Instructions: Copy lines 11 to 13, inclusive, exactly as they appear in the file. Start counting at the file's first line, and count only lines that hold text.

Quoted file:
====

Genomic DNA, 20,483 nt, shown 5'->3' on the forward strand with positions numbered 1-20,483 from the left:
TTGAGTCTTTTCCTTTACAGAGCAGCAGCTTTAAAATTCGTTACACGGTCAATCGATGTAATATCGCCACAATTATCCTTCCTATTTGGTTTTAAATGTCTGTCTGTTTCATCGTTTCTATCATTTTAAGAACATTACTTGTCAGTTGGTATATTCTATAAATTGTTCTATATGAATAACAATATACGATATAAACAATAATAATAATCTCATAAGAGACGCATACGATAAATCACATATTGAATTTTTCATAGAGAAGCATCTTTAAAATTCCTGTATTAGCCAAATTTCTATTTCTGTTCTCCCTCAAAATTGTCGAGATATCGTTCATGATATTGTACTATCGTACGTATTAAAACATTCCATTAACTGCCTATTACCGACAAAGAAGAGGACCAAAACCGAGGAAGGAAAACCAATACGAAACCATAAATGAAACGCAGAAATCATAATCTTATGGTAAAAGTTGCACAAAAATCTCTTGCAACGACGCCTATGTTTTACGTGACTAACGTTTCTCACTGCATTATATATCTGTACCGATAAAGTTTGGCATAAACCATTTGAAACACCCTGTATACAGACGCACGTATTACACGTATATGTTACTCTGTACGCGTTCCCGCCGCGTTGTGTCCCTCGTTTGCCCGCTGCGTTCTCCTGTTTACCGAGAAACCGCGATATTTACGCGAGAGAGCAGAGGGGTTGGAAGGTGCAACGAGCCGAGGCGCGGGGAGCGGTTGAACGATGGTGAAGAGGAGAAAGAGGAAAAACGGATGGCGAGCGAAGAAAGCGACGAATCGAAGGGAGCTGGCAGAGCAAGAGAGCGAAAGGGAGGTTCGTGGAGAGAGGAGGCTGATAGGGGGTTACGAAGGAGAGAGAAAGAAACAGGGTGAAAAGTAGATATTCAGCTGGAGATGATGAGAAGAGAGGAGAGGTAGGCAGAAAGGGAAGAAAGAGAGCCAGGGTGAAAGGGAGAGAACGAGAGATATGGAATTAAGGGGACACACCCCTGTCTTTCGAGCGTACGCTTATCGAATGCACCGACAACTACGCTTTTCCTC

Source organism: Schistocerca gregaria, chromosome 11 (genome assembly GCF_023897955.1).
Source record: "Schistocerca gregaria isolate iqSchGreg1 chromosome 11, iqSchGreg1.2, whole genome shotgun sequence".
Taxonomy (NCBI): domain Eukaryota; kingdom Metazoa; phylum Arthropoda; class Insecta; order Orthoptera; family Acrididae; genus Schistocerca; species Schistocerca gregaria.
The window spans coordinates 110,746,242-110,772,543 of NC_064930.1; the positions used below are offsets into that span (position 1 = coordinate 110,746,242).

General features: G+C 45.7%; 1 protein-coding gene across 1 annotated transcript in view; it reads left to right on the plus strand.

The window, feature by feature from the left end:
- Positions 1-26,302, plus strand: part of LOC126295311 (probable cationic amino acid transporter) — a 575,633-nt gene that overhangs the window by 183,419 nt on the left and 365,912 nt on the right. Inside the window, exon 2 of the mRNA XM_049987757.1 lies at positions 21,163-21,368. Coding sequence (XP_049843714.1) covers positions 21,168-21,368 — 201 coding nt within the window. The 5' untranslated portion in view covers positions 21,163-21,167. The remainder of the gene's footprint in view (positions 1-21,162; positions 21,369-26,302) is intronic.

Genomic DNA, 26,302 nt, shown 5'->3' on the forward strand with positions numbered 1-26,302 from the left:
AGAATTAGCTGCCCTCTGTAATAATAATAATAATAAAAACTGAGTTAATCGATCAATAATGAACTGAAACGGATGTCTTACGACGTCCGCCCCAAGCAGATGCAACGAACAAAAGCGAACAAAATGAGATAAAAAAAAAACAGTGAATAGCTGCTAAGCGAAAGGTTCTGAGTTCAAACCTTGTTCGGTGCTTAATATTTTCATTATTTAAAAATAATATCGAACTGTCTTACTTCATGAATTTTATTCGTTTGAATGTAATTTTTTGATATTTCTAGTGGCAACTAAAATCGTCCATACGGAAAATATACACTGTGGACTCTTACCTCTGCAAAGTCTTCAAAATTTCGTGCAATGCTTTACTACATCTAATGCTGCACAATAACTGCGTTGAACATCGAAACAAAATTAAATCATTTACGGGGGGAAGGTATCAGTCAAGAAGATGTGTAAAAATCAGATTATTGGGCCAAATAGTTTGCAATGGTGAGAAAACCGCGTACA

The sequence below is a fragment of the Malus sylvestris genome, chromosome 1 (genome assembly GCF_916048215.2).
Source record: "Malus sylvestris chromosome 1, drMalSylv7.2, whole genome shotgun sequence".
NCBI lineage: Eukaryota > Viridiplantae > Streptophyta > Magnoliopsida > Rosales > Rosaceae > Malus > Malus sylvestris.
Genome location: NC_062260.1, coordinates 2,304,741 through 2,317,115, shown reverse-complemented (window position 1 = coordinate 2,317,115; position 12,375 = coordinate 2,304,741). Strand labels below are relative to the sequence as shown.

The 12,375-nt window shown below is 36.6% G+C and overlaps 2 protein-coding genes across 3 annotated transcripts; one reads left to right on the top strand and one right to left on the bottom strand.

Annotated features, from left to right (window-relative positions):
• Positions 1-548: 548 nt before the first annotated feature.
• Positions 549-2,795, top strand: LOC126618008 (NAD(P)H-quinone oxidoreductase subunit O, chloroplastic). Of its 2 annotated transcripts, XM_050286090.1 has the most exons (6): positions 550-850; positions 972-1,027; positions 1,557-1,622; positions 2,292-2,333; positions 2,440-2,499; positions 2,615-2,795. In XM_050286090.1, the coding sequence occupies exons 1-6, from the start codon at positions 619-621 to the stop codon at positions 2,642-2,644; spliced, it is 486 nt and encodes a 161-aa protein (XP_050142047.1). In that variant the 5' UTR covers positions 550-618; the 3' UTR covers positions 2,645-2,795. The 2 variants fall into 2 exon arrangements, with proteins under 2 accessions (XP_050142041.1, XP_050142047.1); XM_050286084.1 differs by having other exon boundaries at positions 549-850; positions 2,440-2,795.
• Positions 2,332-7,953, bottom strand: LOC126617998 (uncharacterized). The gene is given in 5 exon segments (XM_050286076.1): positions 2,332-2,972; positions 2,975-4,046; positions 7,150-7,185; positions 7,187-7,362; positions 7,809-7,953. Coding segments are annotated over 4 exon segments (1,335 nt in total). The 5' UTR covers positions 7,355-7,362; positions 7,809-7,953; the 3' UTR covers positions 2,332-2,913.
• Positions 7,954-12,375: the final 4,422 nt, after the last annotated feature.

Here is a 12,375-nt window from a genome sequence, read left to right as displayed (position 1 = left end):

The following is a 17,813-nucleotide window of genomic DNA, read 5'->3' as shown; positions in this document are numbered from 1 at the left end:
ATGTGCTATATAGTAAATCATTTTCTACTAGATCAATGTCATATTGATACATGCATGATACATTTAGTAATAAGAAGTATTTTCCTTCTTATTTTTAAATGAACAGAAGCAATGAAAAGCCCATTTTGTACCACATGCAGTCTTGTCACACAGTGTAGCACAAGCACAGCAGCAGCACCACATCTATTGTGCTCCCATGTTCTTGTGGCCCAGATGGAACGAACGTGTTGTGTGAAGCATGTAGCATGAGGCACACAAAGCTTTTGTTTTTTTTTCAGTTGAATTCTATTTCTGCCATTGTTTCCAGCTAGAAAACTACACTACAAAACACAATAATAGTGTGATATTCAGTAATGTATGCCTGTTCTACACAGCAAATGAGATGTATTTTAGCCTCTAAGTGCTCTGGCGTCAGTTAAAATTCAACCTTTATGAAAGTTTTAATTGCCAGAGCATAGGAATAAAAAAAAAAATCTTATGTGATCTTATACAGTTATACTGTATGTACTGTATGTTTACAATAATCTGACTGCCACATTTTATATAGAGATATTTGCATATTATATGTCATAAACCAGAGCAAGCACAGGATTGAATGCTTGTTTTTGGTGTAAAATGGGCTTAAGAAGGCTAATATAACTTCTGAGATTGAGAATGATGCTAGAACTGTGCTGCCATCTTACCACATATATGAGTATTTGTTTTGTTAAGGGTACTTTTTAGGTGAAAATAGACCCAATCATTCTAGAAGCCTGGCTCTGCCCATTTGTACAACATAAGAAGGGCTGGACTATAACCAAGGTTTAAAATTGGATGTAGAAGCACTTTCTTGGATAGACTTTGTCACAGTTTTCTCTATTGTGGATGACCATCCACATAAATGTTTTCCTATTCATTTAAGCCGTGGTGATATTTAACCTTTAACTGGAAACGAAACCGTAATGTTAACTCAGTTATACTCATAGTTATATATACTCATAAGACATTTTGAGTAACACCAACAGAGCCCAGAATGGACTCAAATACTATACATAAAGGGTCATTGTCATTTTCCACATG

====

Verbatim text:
AGAATTAGCTGCCCTCTGTAATAATAATAATAATAAAAACTGAGTTAATCGATCAATAATGAACTGAAACGGATGTCTTACGACGTCCGCCCCAAGCAGATGCAACGAACAAAAGCGAACAAAATGAGATAAAAAAAAAACAGTGAATAGCTGCTAAGCGAAAGGTTCTGAGTTCAAACCTTGTTCGGTGCTTAATATTTTCATTATTTAAAAATAATATCGAACTGTCTTACTTCATGAATTTTATTCGTTTGAATGTAATTTTTTGATATTTCTAGTGGCAACTAAAATCGTCCATACGGAAAATATACACTGTGGACTCTTACCTCTGCAAAGTCTTCAAAATTTCGTGCAATGCTTTACTACATCTAATGCTGCACAATAACTGCGTTGAACATCGAAACAAAATTAAATCATTTACGGGGGGAAGGTATCAGTCAAGAAGATGTGTAAAAATCAGATTATTGGGCCAAATAGTTTGCAATGGTGAGAAAACCGCGTACA

The sequence below is a fragment of the Malus sylvestris genome, chromosome 1 (genome assembly GCF_916048215.2).
Source record: "Malus sylvestris chromosome 1, drMalSylv7.2, whole genome shotgun sequence".